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Study: Gynecomastia in Mid-puberty is a Frequent but Usually Transient Condition

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GynecomastiaGynecomastia is a commonly occurring and distressing aesthetic concern among teenage boys and men. The buildup of excess fat and tissue in the chest is not just a cosmetic issue and it most often causes anxiety, depression and low self-esteem. Plastic surgeons offer effective gynecomastia treatment which involves removing the excess fat using advanced laser-enabled liposuction technology. The procedure can effectively address the condition and result in a well-contoured, manly physique.

Overly large male breasts are believed to be caused by a decrease in the amount of the hormone testosterone compared with estrogen. Other factors associated with the condition include the use of certain drugs, heredity, obesity, and Gilbert’s syndrome.

However, according to new research, gynecomastia in pubertal boys is not due to estrogen/testosterone imbalance but due to increased levels of insulin like growth factor-1 (IGF-1) and pubertal growth. The researchers say that their study shows that gynecomastia in mid-puberty is a frequent but usually transient condition. The findings of this study by a Denmark-based team were recently published online in the Journal of Clinical Endocrinology & Metabolism.

The researchers evaluated 106 healthy Danish boys aged 5 to 16 years to determine the rate of physiologic gynecomastia and possible etiologic factors. The median age at first evaluation was 9 years. The boys were examined every 6 months during the period 2006 to 2014.

The study found that 49% (52) of the boys developed gynecomastia during follow-up at a median age of 13 years and most frequently during mid-puberty. The key findings are as follows:

  • Of the 52 boys, 14 (27%) developed intermittent gynecomastia (at irregular intervals).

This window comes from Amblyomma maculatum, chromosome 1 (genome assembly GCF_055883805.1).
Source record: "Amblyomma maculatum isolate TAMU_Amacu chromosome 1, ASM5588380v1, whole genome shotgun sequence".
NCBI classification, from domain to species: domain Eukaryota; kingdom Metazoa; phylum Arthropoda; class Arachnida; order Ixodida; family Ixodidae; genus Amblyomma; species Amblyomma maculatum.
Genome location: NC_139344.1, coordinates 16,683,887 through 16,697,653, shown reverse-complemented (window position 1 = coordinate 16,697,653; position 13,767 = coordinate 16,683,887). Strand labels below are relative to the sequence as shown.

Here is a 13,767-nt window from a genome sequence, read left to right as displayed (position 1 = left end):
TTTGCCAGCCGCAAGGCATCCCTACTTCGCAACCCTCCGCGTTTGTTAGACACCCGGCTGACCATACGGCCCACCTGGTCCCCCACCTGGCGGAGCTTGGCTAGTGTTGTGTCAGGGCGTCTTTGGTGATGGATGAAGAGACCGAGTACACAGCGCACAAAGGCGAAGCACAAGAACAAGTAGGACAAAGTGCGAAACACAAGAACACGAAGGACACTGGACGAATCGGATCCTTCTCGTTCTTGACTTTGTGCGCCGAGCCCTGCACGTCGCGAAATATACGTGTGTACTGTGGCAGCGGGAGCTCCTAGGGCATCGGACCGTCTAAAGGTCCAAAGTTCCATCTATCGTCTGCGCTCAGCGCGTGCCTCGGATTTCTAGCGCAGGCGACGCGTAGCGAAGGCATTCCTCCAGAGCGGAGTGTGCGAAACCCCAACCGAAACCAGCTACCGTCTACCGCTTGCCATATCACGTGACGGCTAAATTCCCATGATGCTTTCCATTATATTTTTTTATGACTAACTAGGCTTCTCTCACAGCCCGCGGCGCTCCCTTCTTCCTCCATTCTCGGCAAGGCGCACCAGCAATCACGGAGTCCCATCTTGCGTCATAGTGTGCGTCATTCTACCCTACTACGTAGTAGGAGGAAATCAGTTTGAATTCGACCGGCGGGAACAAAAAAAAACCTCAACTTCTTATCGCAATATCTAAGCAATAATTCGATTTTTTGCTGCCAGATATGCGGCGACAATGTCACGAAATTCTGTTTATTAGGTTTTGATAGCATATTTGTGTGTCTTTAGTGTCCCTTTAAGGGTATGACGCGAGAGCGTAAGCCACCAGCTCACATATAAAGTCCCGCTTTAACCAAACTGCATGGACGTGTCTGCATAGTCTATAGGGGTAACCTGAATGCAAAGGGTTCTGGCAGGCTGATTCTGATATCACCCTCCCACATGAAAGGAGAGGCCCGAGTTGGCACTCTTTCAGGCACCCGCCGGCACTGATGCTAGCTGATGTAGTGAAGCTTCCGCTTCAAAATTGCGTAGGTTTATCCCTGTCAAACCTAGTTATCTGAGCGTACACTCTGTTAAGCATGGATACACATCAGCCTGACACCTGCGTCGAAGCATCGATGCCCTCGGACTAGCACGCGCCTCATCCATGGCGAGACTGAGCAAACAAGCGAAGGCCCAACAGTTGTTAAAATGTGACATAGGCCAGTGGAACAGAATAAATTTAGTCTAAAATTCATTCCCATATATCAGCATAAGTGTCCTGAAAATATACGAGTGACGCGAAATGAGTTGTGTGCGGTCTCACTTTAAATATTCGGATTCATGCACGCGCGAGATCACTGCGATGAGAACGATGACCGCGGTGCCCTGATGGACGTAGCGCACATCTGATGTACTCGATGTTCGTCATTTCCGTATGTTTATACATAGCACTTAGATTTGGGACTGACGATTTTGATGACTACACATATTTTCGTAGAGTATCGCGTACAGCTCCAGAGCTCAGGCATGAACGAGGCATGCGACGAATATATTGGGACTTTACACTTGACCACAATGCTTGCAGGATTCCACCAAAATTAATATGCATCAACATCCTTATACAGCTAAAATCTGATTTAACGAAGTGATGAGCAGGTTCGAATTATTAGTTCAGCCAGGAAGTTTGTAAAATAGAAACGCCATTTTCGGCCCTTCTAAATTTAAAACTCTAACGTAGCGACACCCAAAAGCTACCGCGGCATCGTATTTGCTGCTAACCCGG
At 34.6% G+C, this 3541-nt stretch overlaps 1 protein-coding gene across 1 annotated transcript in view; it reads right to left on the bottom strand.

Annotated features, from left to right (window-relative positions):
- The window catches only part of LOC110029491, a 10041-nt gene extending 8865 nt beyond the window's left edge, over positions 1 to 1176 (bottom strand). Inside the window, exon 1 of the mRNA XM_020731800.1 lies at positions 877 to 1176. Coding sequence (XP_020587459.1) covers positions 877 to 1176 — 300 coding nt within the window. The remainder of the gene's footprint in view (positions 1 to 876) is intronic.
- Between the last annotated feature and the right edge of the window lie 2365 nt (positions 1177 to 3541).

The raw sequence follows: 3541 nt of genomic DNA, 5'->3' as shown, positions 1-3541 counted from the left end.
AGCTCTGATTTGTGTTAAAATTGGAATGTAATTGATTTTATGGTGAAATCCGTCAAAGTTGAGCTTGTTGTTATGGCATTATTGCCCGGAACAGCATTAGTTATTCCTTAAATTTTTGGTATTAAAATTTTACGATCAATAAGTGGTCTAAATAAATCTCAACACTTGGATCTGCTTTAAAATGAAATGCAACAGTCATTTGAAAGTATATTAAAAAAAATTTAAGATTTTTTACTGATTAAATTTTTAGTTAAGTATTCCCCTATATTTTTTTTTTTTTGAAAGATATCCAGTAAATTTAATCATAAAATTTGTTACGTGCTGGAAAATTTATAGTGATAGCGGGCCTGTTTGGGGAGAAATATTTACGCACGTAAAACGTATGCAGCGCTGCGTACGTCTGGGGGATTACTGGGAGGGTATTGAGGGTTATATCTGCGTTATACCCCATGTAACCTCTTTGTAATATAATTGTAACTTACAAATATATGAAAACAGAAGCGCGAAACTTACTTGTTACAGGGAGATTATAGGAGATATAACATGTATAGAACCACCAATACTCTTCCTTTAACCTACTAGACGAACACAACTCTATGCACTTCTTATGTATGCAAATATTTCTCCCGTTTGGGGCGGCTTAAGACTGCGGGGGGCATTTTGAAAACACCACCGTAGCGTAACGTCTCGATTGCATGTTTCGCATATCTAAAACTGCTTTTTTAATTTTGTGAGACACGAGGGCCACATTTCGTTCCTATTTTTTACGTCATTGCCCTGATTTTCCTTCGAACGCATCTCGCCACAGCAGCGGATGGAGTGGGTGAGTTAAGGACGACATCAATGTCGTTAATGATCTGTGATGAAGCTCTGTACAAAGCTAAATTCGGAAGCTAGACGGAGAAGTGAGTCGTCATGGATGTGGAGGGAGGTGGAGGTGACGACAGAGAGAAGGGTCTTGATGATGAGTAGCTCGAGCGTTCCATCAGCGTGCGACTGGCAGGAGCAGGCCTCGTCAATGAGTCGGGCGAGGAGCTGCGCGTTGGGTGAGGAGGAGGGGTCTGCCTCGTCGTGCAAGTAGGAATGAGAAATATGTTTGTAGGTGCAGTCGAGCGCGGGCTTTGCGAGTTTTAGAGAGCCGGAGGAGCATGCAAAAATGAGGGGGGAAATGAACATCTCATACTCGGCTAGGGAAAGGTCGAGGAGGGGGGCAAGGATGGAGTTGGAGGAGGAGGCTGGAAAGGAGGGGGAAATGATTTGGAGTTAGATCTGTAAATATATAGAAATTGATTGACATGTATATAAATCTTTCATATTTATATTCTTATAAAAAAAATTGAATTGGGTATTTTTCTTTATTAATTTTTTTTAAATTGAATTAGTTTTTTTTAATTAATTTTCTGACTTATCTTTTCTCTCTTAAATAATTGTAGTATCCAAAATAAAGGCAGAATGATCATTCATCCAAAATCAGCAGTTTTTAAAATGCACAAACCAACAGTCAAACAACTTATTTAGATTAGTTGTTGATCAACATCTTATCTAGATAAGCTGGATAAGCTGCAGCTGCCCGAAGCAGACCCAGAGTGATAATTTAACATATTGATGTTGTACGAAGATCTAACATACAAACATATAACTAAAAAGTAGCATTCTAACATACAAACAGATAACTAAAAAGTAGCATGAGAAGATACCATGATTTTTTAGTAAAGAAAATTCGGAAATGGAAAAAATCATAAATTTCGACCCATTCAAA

• Of these14 boys, six had two or three examinations without gynecomastia lasting a median of 2 years, while the other eight had just one intermittent exam without gynecomastia.
  • Growth patterns differed significantly between those with and without gynecomastia: peak height velocity was at 13.5 years for those with the condition and 13.9 years for those without.
  • Boys with gynecomastia had high levels of estradiol.
  • Serum testosterone was also elevated in boys with the condition, leaving the estradiol/testosterone ratio unaltered.

The researchers noted that IGF-1 along with estrogen is necessary for the growth of breast tissue, and that the effect of growth hormone on breast growth is stimulated through IGF-1, which is synergized by estradiol.

According to the lead researcher, the aim of the research was to give a comprehensive physiological explanation for this common phenomenon. This they believe, will help boys who are affected to understand why they have breast tissue and others do not. They say that their study shows that physiological gynecomastia is a frequent condition appearing in mid-puberty and in most cases transient – lasting less than one year.

Medscape Medical News reports that he said, “…Hopefully this will help the boys not to worry that much or feel less anxious going through puberty”.

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